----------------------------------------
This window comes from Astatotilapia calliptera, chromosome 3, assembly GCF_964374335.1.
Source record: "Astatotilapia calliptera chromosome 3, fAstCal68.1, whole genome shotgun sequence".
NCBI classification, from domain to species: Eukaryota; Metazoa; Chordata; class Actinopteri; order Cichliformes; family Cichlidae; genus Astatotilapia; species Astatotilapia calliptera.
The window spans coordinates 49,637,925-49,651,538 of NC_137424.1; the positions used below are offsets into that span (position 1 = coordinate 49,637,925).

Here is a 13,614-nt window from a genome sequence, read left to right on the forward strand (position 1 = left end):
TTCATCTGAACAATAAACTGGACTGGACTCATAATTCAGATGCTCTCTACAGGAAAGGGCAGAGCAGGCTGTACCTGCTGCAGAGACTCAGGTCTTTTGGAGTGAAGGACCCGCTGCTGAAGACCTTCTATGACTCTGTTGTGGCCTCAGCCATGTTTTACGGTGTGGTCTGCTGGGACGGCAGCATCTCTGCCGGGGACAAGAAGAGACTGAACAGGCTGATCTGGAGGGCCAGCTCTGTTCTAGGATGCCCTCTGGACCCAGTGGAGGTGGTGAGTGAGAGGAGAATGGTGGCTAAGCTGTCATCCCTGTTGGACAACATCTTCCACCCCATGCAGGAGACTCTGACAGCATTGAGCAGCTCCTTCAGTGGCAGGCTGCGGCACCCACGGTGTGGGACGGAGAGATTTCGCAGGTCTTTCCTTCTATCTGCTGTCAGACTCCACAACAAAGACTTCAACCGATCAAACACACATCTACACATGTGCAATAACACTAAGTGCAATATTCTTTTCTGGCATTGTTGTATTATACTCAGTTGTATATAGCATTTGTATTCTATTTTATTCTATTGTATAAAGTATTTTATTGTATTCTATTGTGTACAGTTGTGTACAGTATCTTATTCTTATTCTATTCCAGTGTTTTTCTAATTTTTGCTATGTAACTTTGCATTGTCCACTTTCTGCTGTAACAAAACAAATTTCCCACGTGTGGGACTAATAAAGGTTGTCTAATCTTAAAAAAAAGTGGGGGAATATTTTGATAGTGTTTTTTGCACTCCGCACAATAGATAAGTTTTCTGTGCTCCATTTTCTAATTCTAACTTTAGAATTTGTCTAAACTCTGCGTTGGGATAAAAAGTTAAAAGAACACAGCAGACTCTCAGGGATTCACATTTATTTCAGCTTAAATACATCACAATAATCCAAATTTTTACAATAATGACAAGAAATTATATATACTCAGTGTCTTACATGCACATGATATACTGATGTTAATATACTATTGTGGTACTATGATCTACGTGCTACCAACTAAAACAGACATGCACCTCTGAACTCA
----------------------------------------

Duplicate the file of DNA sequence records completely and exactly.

This window comes from Astatotilapia calliptera, chromosome 3, assembly GCF_964374335.1.
Source record: "Astatotilapia calliptera chromosome 3, fAstCal68.1, whole genome shotgun sequence".
NCBI classification, from domain to species: Eukaryota; Metazoa; Chordata; class Actinopteri; order Cichliformes; family Cichlidae; genus Astatotilapia; species Astatotilapia calliptera.
The window spans coordinates 49,637,925-49,651,538 of NC_137424.1; the positions used below are offsets into that span (position 1 = coordinate 49,637,925).

Here is a 13,614-nt window from a genome sequence, read left to right on the forward strand (position 1 = left end):
TTCATCTGAACAATAAACTGGACTGGACTCATAATTCAGATGCTCTCTACAGGAAAGGGCAGAGCAGGCTGTACCTGCTGCAGAGACTCAGGTCTTTTGGAGTGAAGGACCCGCTGCTGAAGACCTTCTATGACTCTGTTGTGGCCTCAGCCATGTTTTACGGTGTGGTCTGCTGGGACGGCAGCATCTCTGCCGGGGACAAGAAGAGACTGAACAGGCTGATCTGGAGGGCCAGCTCTGTTCTAGGATGCCCTCTGGACCCAGTGGAGGTGGTGAGTGAGAGGAGAATGGTGGCTAAGCTGTCATCCCTGTTGGACAACATCTTCCACCCCATGCAGGAGACTCTGACAGCATTGAGCAGCTCCTTCAGTGGCAGGCTGCGGCACCCACGGTGTGGGACGGAGAGATTTCGCAGGTCTTTCCTTCTATCTGCTGTCAGACTCCACAACAAAGACTTCAACCGATCAAACACACATCTACACATGTGCAATAACACTAAGTGCAATATTCTTTTCTGGCATTGTTGTATTATACTCAGTTGTATATAGCATTTGTATTCTATTTTATTCTATTGTATAAAGTATTTTATTGTATTCTATTGTGTACAGTTGTGTACAGTATCTTATTCTTATTCTATTCCAGTGTTTTTCTAATTTTTGCTATGTAACTTTGCATTGTCCACTTTCTGCTGTAACAAAACAAATTTCCCACGTGTGGGACTAATAAAGGTTGTCTAATCTTAAAAAAAAGTGGGGGAATATTTTGATAGTGTTTTTTGCACTCCGCACAATAGATAAGTTTTCTGTGCTCCATTTTCTAATTCTAACTTTAGAATTTGTCTAAACTCTGCGTTGGGATAAAAAGTTAAAAGAACACAGCAGACTCTCAGGGATTCACATTTATTTCAGCTTAAATACATCACAATAATCCAAATTTTTACAATAATGACAAGAAATTATATATACTCAGTGTCTTACATGCACATGATATACTGATGTTAATATACTATTGTGGTACTATGATCTACGTGCTACCAACTAAAACAGACATGCACCTCTGAACTCA